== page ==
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Taiwan Semiconductor Isn’t Overvalued in the Way Some Analysts Claim

Taiwan Semiconductor (NYSE:TSM) stock is in the catbird seat in such a way that vauation isn’t a problem right now.

image of TSM semiconductor office building
Source: Sundry Photography /

America is dependent on the company’s chip-making technology, and anxious to see it build more plants here.

China is also dependent on Taiwan Semiconductor’s technology. Germany and Japan both want Taiwan Semiconductor fabs.

Taiwan Semiconductor, known as TSMC, has perfected extreme ultraviolet lithography (EUL) techniques that will let it make chips with circuit lines just 2 nm apart. That’s thinner than a strand of DNA.

TSMC’s dominance in EUL gives it enormous political as well as economic power. Withholding this power from China, and depositing it in the Arizona desert, is a very big deal.

It means China is dependent upon Taiwan. C.C. Wei is, in that way, more powerful than Xi Jinping.

A Closer Look at TSM Stock

After writing about TSMC’s growing importance for years, I finally put some shares into my retirement account a year ago. They have more than doubled in value.

On July 16 TSMC had a market cap of $609 billion. Intel (NASDAQ:INTC) was worth $275 billion.

The only other players in microprocessor fabrication are Samsung Electronics (OTCMKTS:SSNLF), worth about $469 billion, and Global Foundries, which Intel may buy for just $30 billion.

As circuit lines get closer together, the technology needed to make chips grows more precious. Consolidation into a virtual monopoly was always inevitable.

The only way to get past 2 nm is through techniques like quantum computing, which is still not commercial.


Every leading maker of processing chips, even Nvidia (NASDAQ:NVDA) and Advanced Micro Devices (NYSE:AMD), is dependent upon TSMC.

It’s TSMC’s drive to fulfill those orders, and to build the Arizona plant now due to open in 2024, that is keeping not their stock prices high, and Apple (NASDAQ:AAPL) as well.

So how can TSM stock possibly be overvalued? Our Will Healy suggests its power may have peaked, that the chip shortage should ease, and that TSMC’s ambitions will naturally be hampered by geopolitics.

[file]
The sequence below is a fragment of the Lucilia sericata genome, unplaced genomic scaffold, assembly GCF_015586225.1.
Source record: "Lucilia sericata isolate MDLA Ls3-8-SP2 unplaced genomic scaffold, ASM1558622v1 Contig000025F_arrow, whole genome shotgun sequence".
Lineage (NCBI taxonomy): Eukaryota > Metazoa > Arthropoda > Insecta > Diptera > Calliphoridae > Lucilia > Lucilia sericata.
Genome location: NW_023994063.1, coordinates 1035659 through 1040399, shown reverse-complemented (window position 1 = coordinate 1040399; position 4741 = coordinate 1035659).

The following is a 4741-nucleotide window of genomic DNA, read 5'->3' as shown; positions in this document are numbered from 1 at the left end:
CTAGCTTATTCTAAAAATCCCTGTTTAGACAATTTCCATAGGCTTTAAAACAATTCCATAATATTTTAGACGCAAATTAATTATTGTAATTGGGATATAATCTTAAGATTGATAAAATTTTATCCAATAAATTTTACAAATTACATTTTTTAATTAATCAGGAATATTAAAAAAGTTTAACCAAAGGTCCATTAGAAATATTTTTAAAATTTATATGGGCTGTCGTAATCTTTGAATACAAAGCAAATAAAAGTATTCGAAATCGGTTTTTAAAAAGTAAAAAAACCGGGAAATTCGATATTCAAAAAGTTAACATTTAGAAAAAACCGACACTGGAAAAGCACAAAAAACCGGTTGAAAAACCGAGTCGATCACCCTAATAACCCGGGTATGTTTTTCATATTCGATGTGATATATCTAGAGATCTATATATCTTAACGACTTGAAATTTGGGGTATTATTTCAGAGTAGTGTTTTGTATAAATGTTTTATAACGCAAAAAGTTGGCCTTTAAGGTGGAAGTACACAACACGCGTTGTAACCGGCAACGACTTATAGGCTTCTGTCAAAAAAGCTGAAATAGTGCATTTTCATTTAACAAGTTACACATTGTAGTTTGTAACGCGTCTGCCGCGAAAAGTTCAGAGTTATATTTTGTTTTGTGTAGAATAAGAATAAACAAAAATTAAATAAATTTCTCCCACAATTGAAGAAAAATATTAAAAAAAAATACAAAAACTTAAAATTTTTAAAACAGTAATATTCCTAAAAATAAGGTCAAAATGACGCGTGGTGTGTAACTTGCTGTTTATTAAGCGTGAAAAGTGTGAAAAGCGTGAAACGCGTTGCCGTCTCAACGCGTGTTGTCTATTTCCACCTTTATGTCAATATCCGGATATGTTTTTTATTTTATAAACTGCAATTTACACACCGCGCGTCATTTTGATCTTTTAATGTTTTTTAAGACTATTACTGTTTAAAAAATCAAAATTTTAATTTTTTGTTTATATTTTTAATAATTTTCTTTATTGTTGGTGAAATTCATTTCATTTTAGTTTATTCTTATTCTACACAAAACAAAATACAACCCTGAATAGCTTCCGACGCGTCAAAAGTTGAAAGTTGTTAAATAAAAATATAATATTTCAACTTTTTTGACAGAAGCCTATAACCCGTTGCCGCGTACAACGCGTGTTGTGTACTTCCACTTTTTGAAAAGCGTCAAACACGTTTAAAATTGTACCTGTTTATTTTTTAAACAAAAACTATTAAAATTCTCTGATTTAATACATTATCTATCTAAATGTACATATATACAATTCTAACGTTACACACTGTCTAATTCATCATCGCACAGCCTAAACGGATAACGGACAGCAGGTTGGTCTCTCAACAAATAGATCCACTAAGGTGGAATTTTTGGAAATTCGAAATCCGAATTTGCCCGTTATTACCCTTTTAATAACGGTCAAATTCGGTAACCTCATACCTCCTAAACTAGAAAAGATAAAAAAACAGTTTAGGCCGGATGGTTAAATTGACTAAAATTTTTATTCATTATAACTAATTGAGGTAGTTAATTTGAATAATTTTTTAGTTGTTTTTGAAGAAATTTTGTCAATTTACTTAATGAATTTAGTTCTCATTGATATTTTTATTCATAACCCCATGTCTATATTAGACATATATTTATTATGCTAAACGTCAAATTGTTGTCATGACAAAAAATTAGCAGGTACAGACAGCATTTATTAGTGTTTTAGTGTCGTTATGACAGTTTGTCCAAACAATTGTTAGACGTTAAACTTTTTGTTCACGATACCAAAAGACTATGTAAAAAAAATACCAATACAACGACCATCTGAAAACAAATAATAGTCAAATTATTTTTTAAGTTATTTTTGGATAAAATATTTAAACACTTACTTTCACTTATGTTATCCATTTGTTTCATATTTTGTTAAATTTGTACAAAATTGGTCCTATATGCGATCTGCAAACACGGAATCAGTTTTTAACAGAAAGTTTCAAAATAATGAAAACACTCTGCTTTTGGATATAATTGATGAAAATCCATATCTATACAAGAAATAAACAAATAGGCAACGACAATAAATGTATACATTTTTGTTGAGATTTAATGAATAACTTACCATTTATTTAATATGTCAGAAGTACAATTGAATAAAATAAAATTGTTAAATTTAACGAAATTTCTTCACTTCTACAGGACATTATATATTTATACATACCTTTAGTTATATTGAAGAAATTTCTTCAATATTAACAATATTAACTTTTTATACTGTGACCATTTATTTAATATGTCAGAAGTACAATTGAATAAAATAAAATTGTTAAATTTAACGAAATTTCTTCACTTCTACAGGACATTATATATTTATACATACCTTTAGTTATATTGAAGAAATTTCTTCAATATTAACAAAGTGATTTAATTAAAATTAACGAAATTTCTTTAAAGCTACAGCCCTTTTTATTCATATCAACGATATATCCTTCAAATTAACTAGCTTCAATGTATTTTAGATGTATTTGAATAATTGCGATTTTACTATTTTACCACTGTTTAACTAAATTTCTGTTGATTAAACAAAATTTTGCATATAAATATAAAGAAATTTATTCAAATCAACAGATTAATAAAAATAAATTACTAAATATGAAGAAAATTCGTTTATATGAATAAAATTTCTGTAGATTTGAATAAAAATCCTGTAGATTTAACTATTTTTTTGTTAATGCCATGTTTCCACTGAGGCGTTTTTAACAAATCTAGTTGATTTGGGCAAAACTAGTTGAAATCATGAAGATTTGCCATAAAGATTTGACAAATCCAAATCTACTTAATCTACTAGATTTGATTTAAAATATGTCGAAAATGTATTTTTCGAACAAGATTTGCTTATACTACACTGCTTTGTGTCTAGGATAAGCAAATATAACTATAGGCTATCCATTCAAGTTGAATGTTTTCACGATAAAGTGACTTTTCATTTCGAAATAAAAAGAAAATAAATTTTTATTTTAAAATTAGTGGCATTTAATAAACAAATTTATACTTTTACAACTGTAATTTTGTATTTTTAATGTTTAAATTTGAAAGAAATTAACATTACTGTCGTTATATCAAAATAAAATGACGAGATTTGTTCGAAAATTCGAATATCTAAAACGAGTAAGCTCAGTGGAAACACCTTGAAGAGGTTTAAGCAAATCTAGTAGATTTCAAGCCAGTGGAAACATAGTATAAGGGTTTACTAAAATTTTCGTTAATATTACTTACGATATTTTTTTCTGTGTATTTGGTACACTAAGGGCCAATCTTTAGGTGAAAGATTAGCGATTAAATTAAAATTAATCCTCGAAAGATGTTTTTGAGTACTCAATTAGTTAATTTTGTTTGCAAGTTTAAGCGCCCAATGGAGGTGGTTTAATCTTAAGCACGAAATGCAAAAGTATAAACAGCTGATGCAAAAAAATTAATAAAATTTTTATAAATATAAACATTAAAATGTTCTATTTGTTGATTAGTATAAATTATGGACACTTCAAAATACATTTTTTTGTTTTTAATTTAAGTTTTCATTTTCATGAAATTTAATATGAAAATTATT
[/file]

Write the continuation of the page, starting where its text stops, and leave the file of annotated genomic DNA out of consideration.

The Arizona plant, after all, will represent just 2% of the company’s production. Most production will remain in Taiwan, and Healy takes China’s threats to invade seriously.

I don’t. A Chinese invasion of Taiwan would plunge the whole world into economic and technological darkness. Social cohesion in China remains tied closely to the country’s continued economic progress.

You tell the Chinese they’re going to be poor again for the Party and you had better duck.

Analysts at Tipranks have also cooled to TSM stock. Only five now follow it, and only three say buy it. This despite the average revenue estimate for 2022 being $74 billion, 32% ahead of 2021 estimates.

Profit margins must fall as chip shortages ease, the thinking goes.

The Bottom Line

The world’s economic dependence on TSMC, and by extension Taiwan, is deeply ironic.

It’s assumed to be short-term. Samsung and Intel must eventually catch up. Both the U.S. government and China’s government are pouring billions into semiconductor development to make that happen.

But Intel has been claiming to have EUL licked since 2018. It’s not licked yet. Intel stock costs less today than it did a year ago.

Money alone won’t solve the problem. China’s billions haven’t cracked it. America’s billions haven’t cracked it, either. Until Intel delivers on its promises to compete with TSMC, I’m sticking with it, but I’m holding some Intel, too, just in case.

On the date of publication, Dana Blankenhorn held a LONG position in TSM, INTC, NVDA and AAPL. The opinions expressed in this article are those of the writer, subject to the Publishing Guidelines.

Dana Blankenhorn has been a financial and technology journalist since 1978. He is the author of Technology’s Big Bang: Yesterday, Today and Tomorrow with Moore’s Law, available at the Amazon Kindle store. Write him at or tweet him at @danablankenhorn. He writes a Substack newsletter, Facing the Future, which covers technology, markets, and politics.

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